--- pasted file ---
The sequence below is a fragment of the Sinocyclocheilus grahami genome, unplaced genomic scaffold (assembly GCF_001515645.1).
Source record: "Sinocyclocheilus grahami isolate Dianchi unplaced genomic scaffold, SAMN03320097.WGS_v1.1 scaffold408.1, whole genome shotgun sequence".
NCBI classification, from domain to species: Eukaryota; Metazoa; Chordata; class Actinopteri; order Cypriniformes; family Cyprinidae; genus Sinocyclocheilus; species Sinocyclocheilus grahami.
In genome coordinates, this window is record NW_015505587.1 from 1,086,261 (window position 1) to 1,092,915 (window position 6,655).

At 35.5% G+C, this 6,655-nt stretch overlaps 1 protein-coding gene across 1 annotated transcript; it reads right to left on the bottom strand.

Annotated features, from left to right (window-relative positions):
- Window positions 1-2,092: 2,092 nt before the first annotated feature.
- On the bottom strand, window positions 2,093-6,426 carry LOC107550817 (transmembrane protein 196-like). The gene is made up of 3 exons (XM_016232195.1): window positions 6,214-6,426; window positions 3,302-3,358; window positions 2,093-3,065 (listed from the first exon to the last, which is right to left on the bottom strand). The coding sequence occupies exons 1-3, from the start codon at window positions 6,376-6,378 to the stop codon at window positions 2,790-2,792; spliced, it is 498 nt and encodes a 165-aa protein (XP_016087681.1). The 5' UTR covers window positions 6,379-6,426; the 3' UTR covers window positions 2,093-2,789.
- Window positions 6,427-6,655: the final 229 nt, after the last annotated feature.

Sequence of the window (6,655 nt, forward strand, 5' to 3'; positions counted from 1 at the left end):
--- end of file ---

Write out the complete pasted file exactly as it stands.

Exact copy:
The sequence below is a fragment of the Sinocyclocheilus grahami genome, unplaced genomic scaffold (assembly GCF_001515645.1).
Source record: "Sinocyclocheilus grahami isolate Dianchi unplaced genomic scaffold, SAMN03320097.WGS_v1.1 scaffold408.1, whole genome shotgun sequence".
NCBI classification, from domain to species: Eukaryota; Metazoa; Chordata; class Actinopteri; order Cypriniformes; family Cyprinidae; genus Sinocyclocheilus; species Sinocyclocheilus grahami.
In genome coordinates, this window is record NW_015505587.1 from 1,086,261 (window position 1) to 1,092,915 (window position 6,655).

At 35.5% G+C, this 6,655-nt stretch overlaps 1 protein-coding gene across 1 annotated transcript; it reads right to left on the bottom strand.

Annotated features, from left to right (window-relative positions):
- Window positions 1-2,092: 2,092 nt before the first annotated feature.
- On the bottom strand, window positions 2,093-6,426 carry LOC107550817 (transmembrane protein 196-like). The gene is made up of 3 exons (XM_016232195.1): window positions 6,214-6,426; window positions 3,302-3,358; window positions 2,093-3,065 (listed from the first exon to the last, which is right to left on the bottom strand). The coding sequence occupies exons 1-3, from the start codon at window positions 6,376-6,378 to the stop codon at window positions 2,790-2,792; spliced, it is 498 nt and encodes a 165-aa protein (XP_016087681.1). The 5' UTR covers window positions 6,379-6,426; the 3' UTR covers window positions 2,093-2,789.
- Window positions 6,427-6,655: the final 229 nt, after the last annotated feature.

Sequence of the window (6,655 nt, forward strand, 5' to 3'; positions counted from 1 at the left end):